by Kevin Vallely
This is a barren landscape – the Burren it’s called – that epitomizes the wildness of the Wild Atlantic Way. It’s windswept and desolate with giant slabs of limestone extending to the horizon. Meticulously constructed walls trace lines over the landscape strangely guarding fields of rock with walls of it. What’s there to keep in or keep out up on those barren slopes of rock?
The Cliffs of Moher.
Cliffs of Moher.
Castle on the Wild Atlantic Way
Ireland can sometimes be a barren landscape.
Lunch as a castle.
Moody clouds and damp roads.
As we’ve made our way down the coast from Galway we’ve noticed significantly more tourists on the road. No longer do we have this place to ourselves but rather share it with the distracted, the rushed and the enormous. To say the roads in Ireland are tight is stating the obvious. Major two lane arterial roads are as narrow as residential streets back home and, out here on the coast, sections of road as narrow as a single lane must still accommodate trucks, tourist buses and the never-ending conga line of cars.
Driving in Ireland seems to be all about finding the right moment to pass. The tiny roads that trace the coast are rarely straight and force drivers to make assertive, if not impulsive, manoeuvres to negotiate slower moving vehicles. For us this creates a quandary. We’re a single line of eight riders that is both long in dimension and slow in speed. Aggressive drivers, passing at an inopportune moment, could easily find themselves facing down an oncoming vehicle around the next curve. The instinct then will be to turn into us. We’re not the only slow movers on the road of course. There are looky-loo drivers and farm vehicles everywhere – even the odd heard of sheep – but each of these road users presents a more sizeable object to pass and instils a greater sense of respect from the driver attempting to pass. Cyclists, on the other hand, are tight to the edge of the road and, to the hurried driver, could be more enticing to quickly pass. How does one dissuade such behaviour? With a pool noodle.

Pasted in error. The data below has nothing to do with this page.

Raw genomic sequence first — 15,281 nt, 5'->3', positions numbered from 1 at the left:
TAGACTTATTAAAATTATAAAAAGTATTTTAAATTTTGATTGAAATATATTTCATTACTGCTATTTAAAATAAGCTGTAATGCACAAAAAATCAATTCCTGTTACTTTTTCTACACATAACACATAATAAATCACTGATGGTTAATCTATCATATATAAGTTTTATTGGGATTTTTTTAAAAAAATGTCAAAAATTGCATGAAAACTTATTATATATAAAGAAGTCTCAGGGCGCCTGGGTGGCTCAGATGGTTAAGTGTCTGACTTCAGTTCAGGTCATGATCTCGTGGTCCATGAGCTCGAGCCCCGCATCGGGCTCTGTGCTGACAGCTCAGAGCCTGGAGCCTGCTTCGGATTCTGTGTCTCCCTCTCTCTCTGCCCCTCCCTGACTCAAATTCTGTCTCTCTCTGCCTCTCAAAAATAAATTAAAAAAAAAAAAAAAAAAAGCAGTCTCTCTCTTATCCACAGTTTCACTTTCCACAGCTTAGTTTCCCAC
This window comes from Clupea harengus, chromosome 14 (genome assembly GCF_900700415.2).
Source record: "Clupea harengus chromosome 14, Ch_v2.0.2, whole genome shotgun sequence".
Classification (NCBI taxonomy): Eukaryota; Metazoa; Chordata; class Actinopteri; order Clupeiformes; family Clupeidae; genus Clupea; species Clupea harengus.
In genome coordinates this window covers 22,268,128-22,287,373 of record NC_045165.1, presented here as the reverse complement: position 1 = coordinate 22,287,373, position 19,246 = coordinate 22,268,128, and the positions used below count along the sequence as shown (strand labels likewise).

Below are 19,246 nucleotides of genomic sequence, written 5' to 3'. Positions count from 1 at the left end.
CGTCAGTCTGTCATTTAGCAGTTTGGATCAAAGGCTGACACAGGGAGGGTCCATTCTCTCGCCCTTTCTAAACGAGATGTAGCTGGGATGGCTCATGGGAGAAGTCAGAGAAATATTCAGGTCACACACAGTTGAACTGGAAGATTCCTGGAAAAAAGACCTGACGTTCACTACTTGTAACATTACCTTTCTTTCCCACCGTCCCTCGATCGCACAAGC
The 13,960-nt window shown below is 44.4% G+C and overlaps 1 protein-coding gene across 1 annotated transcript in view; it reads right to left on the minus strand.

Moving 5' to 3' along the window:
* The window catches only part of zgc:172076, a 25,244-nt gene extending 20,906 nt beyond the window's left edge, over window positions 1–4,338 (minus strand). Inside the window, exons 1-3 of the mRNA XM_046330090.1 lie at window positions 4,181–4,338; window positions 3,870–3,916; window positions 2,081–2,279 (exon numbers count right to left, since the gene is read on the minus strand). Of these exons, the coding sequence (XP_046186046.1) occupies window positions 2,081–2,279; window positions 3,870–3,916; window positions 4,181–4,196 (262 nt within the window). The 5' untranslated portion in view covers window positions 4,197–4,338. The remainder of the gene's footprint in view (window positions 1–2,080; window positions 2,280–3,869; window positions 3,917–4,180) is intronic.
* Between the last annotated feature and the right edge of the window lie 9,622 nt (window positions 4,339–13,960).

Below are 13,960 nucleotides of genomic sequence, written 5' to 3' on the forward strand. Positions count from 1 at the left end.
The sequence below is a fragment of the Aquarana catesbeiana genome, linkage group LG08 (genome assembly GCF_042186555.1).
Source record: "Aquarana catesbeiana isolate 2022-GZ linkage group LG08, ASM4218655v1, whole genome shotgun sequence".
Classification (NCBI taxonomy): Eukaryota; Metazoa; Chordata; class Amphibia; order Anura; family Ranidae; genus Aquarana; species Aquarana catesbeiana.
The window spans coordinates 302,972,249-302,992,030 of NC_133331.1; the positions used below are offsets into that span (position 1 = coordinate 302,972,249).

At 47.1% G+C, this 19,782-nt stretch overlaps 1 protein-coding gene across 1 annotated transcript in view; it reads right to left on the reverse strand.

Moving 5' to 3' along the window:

Yes, you read that right, a pool noodle – a cylindrical piece of buoyant polyethylene foam useful when learning to swim, for floating and for aquatic exercise. And also invaluable at keeping aggressive drivers at bay. Dave rides at the back of our ragtag crew and I at the front. We have both affixed a bright pink pool noodle to the rear of our trailers. They extend out into our lane of road adding an extra 3 feet to our girth. The pink noodle, to the passing driver, presents an object to manoeuvre around. The fact that it’s a piece of bendable foam doesn’t seem to matter. It’s part of our vehicle and needs to be avoided. What the pool noodle does is create an imaginary box around our group, me defining the top edge of the box and Dave the bottom. The imaginary box introduces one more layer of doubt to the passing driver and encourages an added level of care. It has worked superbly so far.
Today we travel down one of the busiest sections of road on the Wild Atlantic Way as we skirt the mighty Cliffs of Moher in County Clare. There’s no doubt our pink pool noodles will help keep us safe.